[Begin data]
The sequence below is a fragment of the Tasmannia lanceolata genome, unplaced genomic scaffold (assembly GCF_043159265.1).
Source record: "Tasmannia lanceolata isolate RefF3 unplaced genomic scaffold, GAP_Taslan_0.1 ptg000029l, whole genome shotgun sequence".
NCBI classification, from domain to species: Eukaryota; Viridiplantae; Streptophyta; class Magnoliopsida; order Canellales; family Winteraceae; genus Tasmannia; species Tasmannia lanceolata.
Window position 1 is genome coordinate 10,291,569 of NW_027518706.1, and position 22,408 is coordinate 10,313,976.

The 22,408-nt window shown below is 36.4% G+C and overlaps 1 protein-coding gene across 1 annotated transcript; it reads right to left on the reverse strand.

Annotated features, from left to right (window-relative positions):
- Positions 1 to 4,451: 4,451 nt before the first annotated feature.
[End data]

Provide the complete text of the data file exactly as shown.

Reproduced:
The sequence below is a fragment of the Tasmannia lanceolata genome, unplaced genomic scaffold (assembly GCF_043159265.1).
Source record: "Tasmannia lanceolata isolate RefF3 unplaced genomic scaffold, GAP_Taslan_0.1 ptg000029l, whole genome shotgun sequence".
NCBI classification, from domain to species: Eukaryota; Viridiplantae; Streptophyta; class Magnoliopsida; order Canellales; family Winteraceae; genus Tasmannia; species Tasmannia lanceolata.
Window position 1 is genome coordinate 10,291,569 of NW_027518706.1, and position 22,408 is coordinate 10,313,976.

The 22,408-nt window shown below is 36.4% G+C and overlaps 1 protein-coding gene across 1 annotated transcript; it reads right to left on the reverse strand.

Annotated features, from left to right (window-relative positions):
- Positions 1 to 4,451: 4,451 nt before the first annotated feature.